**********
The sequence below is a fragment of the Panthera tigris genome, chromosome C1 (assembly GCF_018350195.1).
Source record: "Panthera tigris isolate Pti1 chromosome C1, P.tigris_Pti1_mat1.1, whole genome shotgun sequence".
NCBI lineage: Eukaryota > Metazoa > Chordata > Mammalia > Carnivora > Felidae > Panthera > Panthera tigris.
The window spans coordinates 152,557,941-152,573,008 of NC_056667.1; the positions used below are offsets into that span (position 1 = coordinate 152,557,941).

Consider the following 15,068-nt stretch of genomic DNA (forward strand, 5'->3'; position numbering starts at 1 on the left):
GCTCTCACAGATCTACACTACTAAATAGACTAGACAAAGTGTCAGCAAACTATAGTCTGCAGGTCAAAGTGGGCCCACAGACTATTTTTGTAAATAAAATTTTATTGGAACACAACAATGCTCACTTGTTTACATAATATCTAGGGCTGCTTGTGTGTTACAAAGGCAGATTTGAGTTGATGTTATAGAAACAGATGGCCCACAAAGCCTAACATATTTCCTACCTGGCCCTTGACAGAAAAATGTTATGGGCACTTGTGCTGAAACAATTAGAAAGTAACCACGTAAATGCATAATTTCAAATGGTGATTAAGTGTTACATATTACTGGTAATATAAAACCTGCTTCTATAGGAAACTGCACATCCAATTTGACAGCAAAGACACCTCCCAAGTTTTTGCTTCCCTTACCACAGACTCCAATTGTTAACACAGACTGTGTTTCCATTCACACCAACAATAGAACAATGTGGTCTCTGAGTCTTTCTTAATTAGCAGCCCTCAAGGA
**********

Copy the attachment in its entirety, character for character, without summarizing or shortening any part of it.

The sequence below is a fragment of the Panthera tigris genome, chromosome C1 (assembly GCF_018350195.1).
Source record: "Panthera tigris isolate Pti1 chromosome C1, P.tigris_Pti1_mat1.1, whole genome shotgun sequence".
NCBI lineage: Eukaryota > Metazoa > Chordata > Mammalia > Carnivora > Felidae > Panthera > Panthera tigris.
The window spans coordinates 152,557,941-152,573,008 of NC_056667.1; the positions used below are offsets into that span (position 1 = coordinate 152,557,941).

Consider the following 15,068-nt stretch of genomic DNA (forward strand, 5'->3'; position numbering starts at 1 on the left):
GCTCTCACAGATCTACACTACTAAATAGACTAGACAAAGTGTCAGCAAACTATAGTCTGCAGGTCAAAGTGGGCCCACAGACTATTTTTGTAAATAAAATTTTATTGGAACACAACAATGCTCACTTGTTTACATAATATCTAGGGCTGCTTGTGTGTTACAAAGGCAGATTTGAGTTGATGTTATAGAAACAGATGGCCCACAAAGCCTAACATATTTCCTACCTGGCCCTTGACAGAAAAATGTTATGGGCACTTGTGCTGAAACAATTAGAAAGTAACCACGTAAATGCATAATTTCAAATGGTGATTAAGTGTTACATATTACTGGTAATATAAAACCTGCTTCTATAGGAAACTGCACATCCAATTTGACAGCAAAGACACCTCCCAAGTTTTTGCTTCCCTTACCACAGACTCCAATTGTTAACACAGACTGTGTTTCCATTCACACCAACAATAGAACAATGTGGTCTCTGAGTCTTTCTTAATTAGCAGCCCTCAAGGA